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The Honolulu Advertiser
Posted on: Tuesday, January 2, 2007

Tsunami warning criteria changing

By Kevin Dayton
Advertiser Big Island Bureau

HILO, Hawai'i Scientists at the Pacific Tsunami Warning Center are rethinking the guidelines they use to decide which Hawai'i earthquakes trigger a local tsunami warning. They tentatively plan to lower the threshold so an alert will be issued for temblors as small as magnitude 6.7 if the earthquakes are shallow.

Now, the warning criteria call for issuing a local tsunami alert for Hawai'i quakes that are magnitude 6.9 or larger, or the size that historically has generated potentially damaging local tsunamis.

The magnitude 6.7 and 6.5 earthquakes on the Big Island on Oct. 15 delayed the proposed changes in the alert criteria because those earthquakes were in an unexpected area, prompting scientists to further refine the tsunami warning guidelines, said Gerard Fryer, geophysicist at the center.

The primary threat of a local tsunami is from shallow earthquakes near the base of Hawai'i's volcanoes, such as the 7.2 earthquake in 1975 and the estimated 7.9 earthquake of 1868. Both generated severe tsunamis, with the 1975 tsunami killing two campers at Halape on the coast south of Kilauea volcano.

Those shallow earthquakes are more likely to generate local tsunamis because they cause greater disturbance to the ocean floor, and it is abrupt movement of the ocean bottom that can generate the damaging waves, Fryer said.

Earthquakes are considered shallow if they are less than 20 kilometers deep, or less than about 12.5 miles down.

Present guideline calls for issuing a warning in the county where the earthquake is centered and the neighboring county such as the Big Island and Maui, in the event of a Big Island earthquake if the quake is 6.9 or larger, Fryer said.

That standard was adopted, in large part, based on observations of the magnitude 6.9 Kona earthquake of Aug. 21, 1951, which generated a tsunami about 3 feet high.

That size tsunami is considered the threshold beyond which there could be significant damage, so the 1951 earthquake led to the present practice of issuing a tsunami warning for earthquakes of magnitude 6.9 or larger.

The concern has been that a 6.9 magnitude earthquake that could generate a tsunami might be initially estimated to be smaller. That could prompt scientists to announce there was no tsunami threat when, in fact, a potentially damaging tsunami might have been generated.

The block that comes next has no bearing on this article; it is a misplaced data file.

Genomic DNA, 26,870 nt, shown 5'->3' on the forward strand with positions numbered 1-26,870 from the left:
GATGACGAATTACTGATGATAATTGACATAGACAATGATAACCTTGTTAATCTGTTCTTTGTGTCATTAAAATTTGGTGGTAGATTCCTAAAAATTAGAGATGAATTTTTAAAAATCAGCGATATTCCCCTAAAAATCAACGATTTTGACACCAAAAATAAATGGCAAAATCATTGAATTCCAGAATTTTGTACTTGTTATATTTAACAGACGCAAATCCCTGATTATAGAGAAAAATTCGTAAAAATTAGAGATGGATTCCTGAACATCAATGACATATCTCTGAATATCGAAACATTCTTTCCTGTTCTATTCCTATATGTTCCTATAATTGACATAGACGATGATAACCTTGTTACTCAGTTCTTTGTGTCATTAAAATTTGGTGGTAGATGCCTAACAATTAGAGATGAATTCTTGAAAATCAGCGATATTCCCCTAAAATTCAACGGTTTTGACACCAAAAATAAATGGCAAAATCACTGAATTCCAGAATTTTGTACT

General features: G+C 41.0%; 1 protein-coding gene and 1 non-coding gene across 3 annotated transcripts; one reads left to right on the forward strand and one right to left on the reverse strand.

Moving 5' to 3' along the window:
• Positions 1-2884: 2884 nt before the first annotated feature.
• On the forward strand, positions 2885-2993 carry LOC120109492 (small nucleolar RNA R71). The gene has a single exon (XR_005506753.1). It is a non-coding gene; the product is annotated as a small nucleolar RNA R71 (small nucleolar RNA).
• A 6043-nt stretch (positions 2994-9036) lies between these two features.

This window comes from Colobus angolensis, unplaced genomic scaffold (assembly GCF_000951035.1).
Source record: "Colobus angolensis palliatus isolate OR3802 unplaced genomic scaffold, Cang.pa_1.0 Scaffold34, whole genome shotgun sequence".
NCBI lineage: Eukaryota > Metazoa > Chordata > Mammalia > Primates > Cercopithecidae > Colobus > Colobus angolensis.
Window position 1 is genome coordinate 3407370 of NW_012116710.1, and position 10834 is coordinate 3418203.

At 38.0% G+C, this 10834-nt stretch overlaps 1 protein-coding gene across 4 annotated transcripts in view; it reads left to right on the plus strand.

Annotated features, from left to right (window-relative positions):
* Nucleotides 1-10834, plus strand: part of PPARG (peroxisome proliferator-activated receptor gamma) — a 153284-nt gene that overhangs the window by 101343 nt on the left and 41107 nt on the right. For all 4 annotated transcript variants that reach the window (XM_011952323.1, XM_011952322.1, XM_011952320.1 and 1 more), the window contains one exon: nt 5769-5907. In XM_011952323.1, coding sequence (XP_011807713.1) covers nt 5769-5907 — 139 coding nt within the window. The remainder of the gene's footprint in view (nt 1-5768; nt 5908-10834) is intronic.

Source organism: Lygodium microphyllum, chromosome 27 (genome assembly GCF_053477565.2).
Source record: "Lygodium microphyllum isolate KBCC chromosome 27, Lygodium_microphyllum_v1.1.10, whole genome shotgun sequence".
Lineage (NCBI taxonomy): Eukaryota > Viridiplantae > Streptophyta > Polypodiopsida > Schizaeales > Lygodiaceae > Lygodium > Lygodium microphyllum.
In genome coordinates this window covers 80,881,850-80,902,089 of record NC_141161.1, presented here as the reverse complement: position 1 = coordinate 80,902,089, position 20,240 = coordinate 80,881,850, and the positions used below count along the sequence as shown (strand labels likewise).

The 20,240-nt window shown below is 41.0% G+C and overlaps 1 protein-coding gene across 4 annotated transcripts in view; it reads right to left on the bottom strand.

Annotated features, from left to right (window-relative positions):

To avoid underestimating an earthquake and its potential to produce a tsunami, scientists planned to lower the warning threshold to 6.7.


Fryer said state and county civil defense officials were open to the idea, but new concerns emerged when the Oct. 15 earthquakes shook the Islands.

Had the new standard been in effect then, the 6.7 temblor centered at Kiholo Bay would have met the trigger for a tsunami alert, when in fact there was no tsunami generated.

Fryer said scientists were confident, based on the location of the earthquake, that it had been deep, and was therefore highly unlikely to trigger a tsunami. The seismic record for that area near the northern slopes of Hualalai and the western slopes of Kohala suggests there were no shallow earthquakes there, he said.

That helped clinch the decision to announce there was no tsunami hazard, a judgment that was vindicated when scientists verified the quake was more than 18 miles deep, and no damaging wave had been produced.

But it also raised questions about the proposed new warning trigger, Fryer said. "The last thing we wanted with Kiholo Bay was to complicate the issue with a (false) tsunami warning," he said.


To guard against a false alarm, the new standard has been refined to take into account not only the magnitude of an earthquake but also its location and estimated depth.

Location is important because some areas, such as the west coast of the Big Island from South Point to Keahole Point, have such an extensive history of shallow earthquakes that a local tsunami warning should be issued immediately for any large earthquake there, Fryer said.

In the area around Kawaihae, the situation is very different because there "there's essentially no risk at all of a tsunami from an earthquake, and we want to build that understanding into the criteria," he said.

Fryer said the proposed changes in the warning criteria have now been debated for more than a year, and Fryer presented a paper on the subject at the American Geophysical Union fall meeting in San Francisco last month to solicit feedback on the latest changes from representatives of the U.S. Geological Survey.

The issue is now being studied by civil defense officials, but "we will not adopt new criteria until we know that they are happy with them," Fryer said.

Reach Kevin Dayton at kdayton@honoluluadvertiser.com.